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USMLE - CVD Drugs

USMLE - CVD Drugs, Kaplan Pharmacology

QuestionAnswer
Orthostatic hypotension a1 block or decrease in SANS tone --> venular dilation
what drugs cause SLE-like syndromes? In what type of people do they occur? Hydralazine > Procainamide > INH. In slow acetylators (can't break down/conjugate the drug).
Drugs that relax uterine smooth muscle Diazoxide (vasodilator) and Ritodrine (B2 agonist)
-olol B blockers
-prils ACEi
-sartans AT1 receptor antagonists (adrenal gland and vessels)
-dipines vascular selective Ca channel blockers
if angina and HTN, what drug should be used? B blockers and CCBs
if diabetes and HTN, what drug should be used? ACEi and AT-1 antag
if CHF and HTN, what drug should be used? ACEi and AT-1 antag
if post-MI and HTN, what drug should be used? B blockers
if BPH and HTN, what drug should be used? a blockers
if dyslipidemias and HTN, what drug should be used? a blockers, CCBs
what breaks down bradykinin? ACE
what does bradykinin do? vasodilator and increases vascular permeability
What is a common side effect of pts on ACEi's? cough caused by bradykinin because it is no longer metabolized by ACE since ACE is being inhibited
what do cardiac glycosides do for the heart? increase contractility and vagal tone (slows the reflex tachy in CHF), stimulates B1 receptors (increases HR and conduction velocity)
what is the mechanism of cardiac glycosides? binds to and inhibits Na/K ATPase --> decreases 3Na/Ca exchange --> more Ca stays in the sarcoplasmic reticulum and is available for use by actin and myosin in contraction --> increased contractility
digoxin is what type of drug? cardiac glycoside from digitalis plant
If pt has Wolff-Parkinson-White arrhythmias, what drug should you avoid if they have CHF? digitalis (wolves can't eat digitalis)
-rinone bipyridines
what is the mechanism of bipyridines? inhibit PDE --> increase cAMP --> increase contractility and vasodilation
milrinone and CHF decreases survival!
for CHF, what drugs would you use to decrease preload? DAAV: Diuretics, ACEi, AT-1 antag, Vasodilators
for CHF, what drugs would you use to decrease afterload? AAV: ACEi, AT-1 antag, Vasodilators
for CHF, what drugs would you use to increase contractility? DuBBi: Diuretics, B agnoists, bipyridines
what is DOC for treating CHF? ACEi
what does Nesiritide do? used in CHF, is recombinant ANF, relaxes veins and arteries by increasing cGMP
what is angina? sx of ischemic heart dz (not enough O2 to the heart)
name the three types of angina classic, vasospastic/Prinzmetal, unstable/crescendo
What is classic angina? angina of effort/exercise due to atherosclerosis of the coronary vessels
what is Prinzmetal/vasospastic angina? decrease in coronary blood flow that is reversible
what is unstable angina? not enough O2 due to platelet aggregation
what are the three things you want to do to treat CHF? decrease preload, decrease afterload, increase contractility
what are the two things you want to do for classic/vasospastic angina? increase O2 delivery or decrease O2 requirement
What drugs would you use to increase O2 delivery to anginal heart? decrease vasospasm with CaCB and nitrates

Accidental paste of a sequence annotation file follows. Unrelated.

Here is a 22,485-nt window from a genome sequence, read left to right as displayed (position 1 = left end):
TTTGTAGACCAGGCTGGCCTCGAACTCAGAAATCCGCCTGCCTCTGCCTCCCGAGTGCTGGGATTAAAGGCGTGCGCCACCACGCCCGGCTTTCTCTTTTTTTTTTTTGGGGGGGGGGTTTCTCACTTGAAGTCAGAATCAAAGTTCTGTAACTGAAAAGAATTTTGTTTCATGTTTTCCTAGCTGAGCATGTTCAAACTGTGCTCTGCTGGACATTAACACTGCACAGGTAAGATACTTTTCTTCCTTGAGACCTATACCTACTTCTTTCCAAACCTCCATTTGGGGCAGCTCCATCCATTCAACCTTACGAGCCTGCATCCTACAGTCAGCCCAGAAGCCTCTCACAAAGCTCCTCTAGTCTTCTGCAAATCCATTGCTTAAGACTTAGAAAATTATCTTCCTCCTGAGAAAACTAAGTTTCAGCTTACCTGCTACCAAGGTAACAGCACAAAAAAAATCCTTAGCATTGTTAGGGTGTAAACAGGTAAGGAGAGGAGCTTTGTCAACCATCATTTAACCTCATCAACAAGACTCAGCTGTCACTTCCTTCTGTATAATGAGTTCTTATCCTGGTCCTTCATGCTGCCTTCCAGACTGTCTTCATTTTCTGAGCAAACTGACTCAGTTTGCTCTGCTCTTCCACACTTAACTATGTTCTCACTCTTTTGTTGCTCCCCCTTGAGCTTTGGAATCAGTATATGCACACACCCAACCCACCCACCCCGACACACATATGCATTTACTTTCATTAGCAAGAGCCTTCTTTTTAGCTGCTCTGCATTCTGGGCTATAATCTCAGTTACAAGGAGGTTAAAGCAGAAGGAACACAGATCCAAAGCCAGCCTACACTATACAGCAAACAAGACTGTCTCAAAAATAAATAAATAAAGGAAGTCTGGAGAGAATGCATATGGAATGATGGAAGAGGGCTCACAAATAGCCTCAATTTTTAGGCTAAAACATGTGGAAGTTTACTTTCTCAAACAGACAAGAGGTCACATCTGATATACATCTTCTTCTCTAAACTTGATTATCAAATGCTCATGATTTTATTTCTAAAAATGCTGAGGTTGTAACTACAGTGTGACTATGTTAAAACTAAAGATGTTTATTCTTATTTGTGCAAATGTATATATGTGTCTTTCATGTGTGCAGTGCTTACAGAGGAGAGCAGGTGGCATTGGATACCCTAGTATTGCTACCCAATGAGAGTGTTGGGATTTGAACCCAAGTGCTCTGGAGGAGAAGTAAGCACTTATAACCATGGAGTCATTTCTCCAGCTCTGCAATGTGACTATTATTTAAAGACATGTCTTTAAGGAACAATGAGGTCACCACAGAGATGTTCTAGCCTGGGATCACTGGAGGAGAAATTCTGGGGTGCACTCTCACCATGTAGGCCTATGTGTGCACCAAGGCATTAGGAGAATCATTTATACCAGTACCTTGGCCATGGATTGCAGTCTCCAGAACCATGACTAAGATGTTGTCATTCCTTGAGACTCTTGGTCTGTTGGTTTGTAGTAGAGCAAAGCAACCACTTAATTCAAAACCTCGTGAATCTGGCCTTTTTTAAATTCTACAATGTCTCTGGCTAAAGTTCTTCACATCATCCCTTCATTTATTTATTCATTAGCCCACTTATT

What drugs would you use to decrease O2 requirement in anginal heart? decrease TPR and/or decrease CO with CaCB, nitrates, and B blockers
what is contraindicated for the administration of nitrates? sildenafil (viagra)
what is methemoglobin? a form of Hb (Fe3+ instead of Fe2+) that doesn't bind O2 --> anemia and tissue hypoxia
what is the mechanism of sildenafil? inhibits PDE5 --> increases cGMP --> vasodilation --> increase blood flow to corpora cavernosa --> strengthen eretile response
Why shouldn't sildenafil be used with nitrates both are vasodilators --> excessive decrease in BP --> sudden death
what causes torsades? anything that prolongs phase III of the action potential (repolarization, K+ channels)
acetazolamide carbonic anhydrase inhibitor --> diuretic
what does acetazolamide do in terms of electrolytes? CAi's inhibit HCO3- absorption in the proximal convoluted tubule (PCT) --> decreases Na absorption in PCT --> increases the load of Na to be reabsorbed later in the tube --> hyperCl-, hyperCa+, hypoK+, acidosis (because you lose a lot of HCO3-)
furosemide loop diuretic (thick ascending limb), inhibits Na/Cl/K cotransporter
what does furosemide do in terms of electrolytes? hypoCa2+, hypoMg2+, hypoK+, alkalosis (lose H+)
hydroclorothiazide thiazide diuretic, inhibits Na/Cl cotransporter in distal convoluted tubule
what does hydrochlorothiazide do in terms of electrolytes? hypoK+, alkalosis, hypo Cl-; possible hyperCa2+ due to increased PTH levels trying to maintain blood Ca2+ levels
spironolactone K-sparing, aldosterone receptor antagonist
amiloride K-sparing, Na channel blocker in CT
triamterene K-sparing, Na channel blocker in CT
K sparing diuretics cause what? retention of K+ and H+ ions, loss of Na+
mannitol osmotic diuretic - inhibits the reabsorption of H2O in the PCT
what is cinchonism? tinnitus, hallucinations, dizzy, nausea, bothered by bright lights, diplopia
what is cinchonism caused by? quinidine (class IA antiarrhythmic) or quinine (anti malarial)
quinidine class 1A anti arrhythmic, causes cinchonism
procainamide class 1A anti arrhythmic
lidocaine class 1B anti arrhythmic
phenytoin class 1B anti arrhythmic
flecainide class 1C anti arrhythmic
propranolol B blocker, Class II anti-arrhythmic
acebutolol B blocker, Class II anti-arrhythmic
esmolol B blocker, Class II anti-arrhythmic
bretylium Class III anti-arrhythmic
amiodarone Class III anti-arrhythmic
verapamil CaCB, Class IV anti-arrhythmic
diltiazem CaCB, Class IV anti-arrhythmic
adenosine anti arrhythmic, DOC for AV node arrhythmias and PSVT's (causes membrane hyperpolarization -- K+ flows out of cell)
Created by: christinapham